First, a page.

Friday, February 4, 2011

On Ville Leino, Chris Therien, Bobby Clarke and Ray Emery

Last night, I had to go run an errand midway through the first period of the Predators-Flyers game. A few moments after I got in my car and turned on WIP, Chris Therien and Tim Saunders were discussing Ville Leino.

The conversation began with Saunders relaying that Peter Laviolette said, very carefully, that he doesn't necessarily mind when Leino turns the puck over as much as he does when other guys do it because he is so creative offensively and he doesn't want to stifle that creativity. Therien agreed, saying his only real criticism he has of Leino is that he doesn't shoot the puck enough in his opinion. It turned out to be unintentional foreshadowing at its best.

By the time I got home and watched a relatively bland, scoreless second period, I settled in for a tense third. This was two of the NHL's top teams — the Flyers first in the East and the Predators 4th in the west — really wanting those two points. A few minutes in, Scott Hartnell put the Flyers in position to take control, drawing a hooking penalty.

That's when Ville came calling. He set up shop on the power play behind the net, dished it to Richards near the circle next to boards, and when Richie fired, Leino drove from behind the net toward the crease, pounced on the rebound and banged it home.

It was Leino's first shot of the game, and it went in. Maybe Therien was on to something.

The goal was huge on a couple levels. Obviously, it gave the Flyers the lead with just over 13 minutes left in regulation. Secondly, it came on the power play against the third-besting penalty-killing unit in the NHL. Nashville has climbed to 4th in the West behind great defense, great goaltending and a damn near impenetrable PK unit, one that kills off more than 85 percent of penalties.

As good as the Flyers have been offensively this year, the power play has been the one area they've struggled. To capitalize late in a game against one of the best penalty-killing teams is a very encouraging sign.

Unfortunately, a few minutes later the Flyers returned the favor. Claude Giroux, who has done so little wrong since his NHL debut, made a crucial mistake. He lost control of his stick, getting it up on a Predator, taking a high-sticking penalty in the offensive zone with his team trying to protect a one-goal lead late.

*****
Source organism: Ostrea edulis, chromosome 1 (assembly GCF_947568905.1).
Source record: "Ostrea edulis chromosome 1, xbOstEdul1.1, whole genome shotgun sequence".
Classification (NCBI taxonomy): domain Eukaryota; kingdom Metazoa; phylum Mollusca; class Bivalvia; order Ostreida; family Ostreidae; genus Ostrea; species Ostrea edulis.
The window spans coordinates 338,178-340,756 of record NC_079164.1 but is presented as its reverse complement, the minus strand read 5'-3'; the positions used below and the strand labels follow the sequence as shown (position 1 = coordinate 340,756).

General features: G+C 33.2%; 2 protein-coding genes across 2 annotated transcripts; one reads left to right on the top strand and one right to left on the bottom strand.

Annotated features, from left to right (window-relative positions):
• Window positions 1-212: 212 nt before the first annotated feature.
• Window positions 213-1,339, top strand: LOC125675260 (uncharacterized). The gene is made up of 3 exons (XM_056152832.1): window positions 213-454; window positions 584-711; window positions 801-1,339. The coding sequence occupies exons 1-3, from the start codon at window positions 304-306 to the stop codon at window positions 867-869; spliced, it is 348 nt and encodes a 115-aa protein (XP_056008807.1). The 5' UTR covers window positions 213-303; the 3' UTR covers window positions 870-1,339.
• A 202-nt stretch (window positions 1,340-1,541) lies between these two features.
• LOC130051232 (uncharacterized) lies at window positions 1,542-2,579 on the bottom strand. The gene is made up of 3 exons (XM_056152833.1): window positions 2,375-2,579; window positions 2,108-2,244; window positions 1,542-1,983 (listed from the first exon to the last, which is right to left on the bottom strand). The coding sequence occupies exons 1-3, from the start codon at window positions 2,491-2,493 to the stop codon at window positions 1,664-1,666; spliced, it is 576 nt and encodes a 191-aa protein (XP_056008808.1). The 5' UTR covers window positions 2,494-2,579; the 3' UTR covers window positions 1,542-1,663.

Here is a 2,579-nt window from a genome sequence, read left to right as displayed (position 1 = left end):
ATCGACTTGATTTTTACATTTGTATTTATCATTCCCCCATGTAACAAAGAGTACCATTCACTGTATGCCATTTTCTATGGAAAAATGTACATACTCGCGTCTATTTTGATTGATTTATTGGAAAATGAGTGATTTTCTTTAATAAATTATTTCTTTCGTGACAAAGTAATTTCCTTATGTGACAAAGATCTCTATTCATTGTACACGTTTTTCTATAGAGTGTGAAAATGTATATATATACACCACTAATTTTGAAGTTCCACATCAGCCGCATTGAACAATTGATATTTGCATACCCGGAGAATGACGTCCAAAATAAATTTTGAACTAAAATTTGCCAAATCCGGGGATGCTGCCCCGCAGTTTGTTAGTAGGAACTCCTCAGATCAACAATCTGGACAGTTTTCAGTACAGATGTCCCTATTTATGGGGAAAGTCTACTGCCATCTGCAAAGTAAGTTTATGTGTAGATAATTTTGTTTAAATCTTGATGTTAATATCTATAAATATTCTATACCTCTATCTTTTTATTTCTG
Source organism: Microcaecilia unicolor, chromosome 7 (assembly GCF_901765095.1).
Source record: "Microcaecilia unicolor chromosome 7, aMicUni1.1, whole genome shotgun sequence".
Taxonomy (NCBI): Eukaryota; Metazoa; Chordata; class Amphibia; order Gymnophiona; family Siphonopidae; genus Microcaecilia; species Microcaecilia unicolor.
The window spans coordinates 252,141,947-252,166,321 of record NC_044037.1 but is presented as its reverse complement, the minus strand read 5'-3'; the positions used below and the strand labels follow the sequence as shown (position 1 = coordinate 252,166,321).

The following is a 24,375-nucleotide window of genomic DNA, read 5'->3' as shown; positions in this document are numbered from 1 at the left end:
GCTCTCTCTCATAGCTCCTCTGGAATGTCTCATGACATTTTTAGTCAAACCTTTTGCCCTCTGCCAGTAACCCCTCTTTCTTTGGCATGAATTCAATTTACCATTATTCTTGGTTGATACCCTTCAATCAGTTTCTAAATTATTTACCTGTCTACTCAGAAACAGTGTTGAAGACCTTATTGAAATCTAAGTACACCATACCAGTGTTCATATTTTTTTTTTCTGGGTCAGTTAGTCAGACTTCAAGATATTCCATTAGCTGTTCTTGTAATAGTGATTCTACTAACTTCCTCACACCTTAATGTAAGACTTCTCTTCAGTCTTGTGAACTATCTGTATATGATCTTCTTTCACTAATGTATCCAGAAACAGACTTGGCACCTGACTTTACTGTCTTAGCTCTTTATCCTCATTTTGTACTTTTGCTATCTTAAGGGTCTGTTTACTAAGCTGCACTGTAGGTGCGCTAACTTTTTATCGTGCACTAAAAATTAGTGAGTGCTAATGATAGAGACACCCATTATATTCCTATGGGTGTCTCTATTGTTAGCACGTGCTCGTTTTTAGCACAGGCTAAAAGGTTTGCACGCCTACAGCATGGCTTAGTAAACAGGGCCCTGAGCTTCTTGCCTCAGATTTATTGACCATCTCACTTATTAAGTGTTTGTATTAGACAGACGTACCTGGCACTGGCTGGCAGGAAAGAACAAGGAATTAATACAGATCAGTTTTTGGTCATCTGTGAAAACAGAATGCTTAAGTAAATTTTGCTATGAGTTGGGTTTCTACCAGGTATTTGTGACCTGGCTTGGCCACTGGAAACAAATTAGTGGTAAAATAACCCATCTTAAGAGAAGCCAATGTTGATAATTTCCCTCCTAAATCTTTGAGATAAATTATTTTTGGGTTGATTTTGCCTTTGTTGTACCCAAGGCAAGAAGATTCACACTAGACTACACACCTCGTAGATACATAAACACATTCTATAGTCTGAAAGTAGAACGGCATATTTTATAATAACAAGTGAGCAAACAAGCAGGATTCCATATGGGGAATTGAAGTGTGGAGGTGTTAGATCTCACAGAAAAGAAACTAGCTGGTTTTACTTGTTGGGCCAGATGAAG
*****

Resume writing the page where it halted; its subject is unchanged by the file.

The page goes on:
The Flyers' penalty kill couldn't bail Giroux out, as Joel Ward — the player who hooked Hartnell, leading to Leino's go-ahead goal just minutes before — erased his mistake with a game-tying power-play goal of his own. Not good.

Moments later, Therien's words of advice to Leino came to full fruition. On the ice with Giroux and Jeff Carter, Leino was probably the last forward out there you would expect to occupy a vacant spot in the slot, spin and shoot a surprising backhand, picking the top corner. But that's exactly what Leino did.

It was one of the rare times that Leino was clearly thinking shot all the way, even going so far as to pull an impressive spin and fire an almost blind backhand. That surely had to make Therien happy. It definitely made every Flyers fan alive jump for joy.

And perhaps it will give Leino a little more confidence and/or inspiration to shoot the puck even more. His two goals were his only two shots on net all night, and for the season, he has by far the least amount of shots (80) among the top 9 forwards on the team. With now goals 12 and 13 last night, he uncoincidentally has the second highest shooting percentage on the team (.163), trailing only Giroux's .178. So yeah, maybe he should shoot it a little more.